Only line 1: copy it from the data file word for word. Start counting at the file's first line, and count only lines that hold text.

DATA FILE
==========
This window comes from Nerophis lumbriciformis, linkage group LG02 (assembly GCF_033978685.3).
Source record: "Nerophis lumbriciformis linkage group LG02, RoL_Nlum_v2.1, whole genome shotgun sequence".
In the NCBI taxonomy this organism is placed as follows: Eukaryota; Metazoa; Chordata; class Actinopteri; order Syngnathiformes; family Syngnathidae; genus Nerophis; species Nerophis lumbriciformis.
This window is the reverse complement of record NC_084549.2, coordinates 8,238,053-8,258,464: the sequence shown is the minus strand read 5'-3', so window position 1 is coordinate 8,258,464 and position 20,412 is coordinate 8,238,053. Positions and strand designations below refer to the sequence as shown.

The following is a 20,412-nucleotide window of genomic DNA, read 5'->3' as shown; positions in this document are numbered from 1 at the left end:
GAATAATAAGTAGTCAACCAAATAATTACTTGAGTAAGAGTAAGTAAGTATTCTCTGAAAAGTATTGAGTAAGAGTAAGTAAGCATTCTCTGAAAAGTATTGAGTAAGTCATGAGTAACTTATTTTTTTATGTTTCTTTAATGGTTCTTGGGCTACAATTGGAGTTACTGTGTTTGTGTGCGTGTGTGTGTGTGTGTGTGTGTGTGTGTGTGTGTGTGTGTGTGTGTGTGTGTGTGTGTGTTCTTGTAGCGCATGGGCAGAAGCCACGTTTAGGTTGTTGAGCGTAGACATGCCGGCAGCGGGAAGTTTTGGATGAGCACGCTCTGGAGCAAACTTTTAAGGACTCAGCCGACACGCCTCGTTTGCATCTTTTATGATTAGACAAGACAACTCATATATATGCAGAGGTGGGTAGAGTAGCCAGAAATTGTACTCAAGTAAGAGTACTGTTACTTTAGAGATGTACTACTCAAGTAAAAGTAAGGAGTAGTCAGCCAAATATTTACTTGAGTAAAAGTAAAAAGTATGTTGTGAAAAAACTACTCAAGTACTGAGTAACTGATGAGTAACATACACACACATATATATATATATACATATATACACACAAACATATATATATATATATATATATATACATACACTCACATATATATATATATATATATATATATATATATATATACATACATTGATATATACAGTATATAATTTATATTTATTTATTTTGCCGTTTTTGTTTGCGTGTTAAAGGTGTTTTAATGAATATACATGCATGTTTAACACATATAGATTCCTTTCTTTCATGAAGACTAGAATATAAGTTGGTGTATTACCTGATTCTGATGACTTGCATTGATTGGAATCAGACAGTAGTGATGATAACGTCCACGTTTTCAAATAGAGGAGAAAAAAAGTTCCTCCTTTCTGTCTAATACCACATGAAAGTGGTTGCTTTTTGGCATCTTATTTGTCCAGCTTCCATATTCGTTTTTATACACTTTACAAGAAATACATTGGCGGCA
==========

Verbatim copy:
This window comes from Nerophis lumbriciformis, linkage group LG02 (assembly GCF_033978685.3).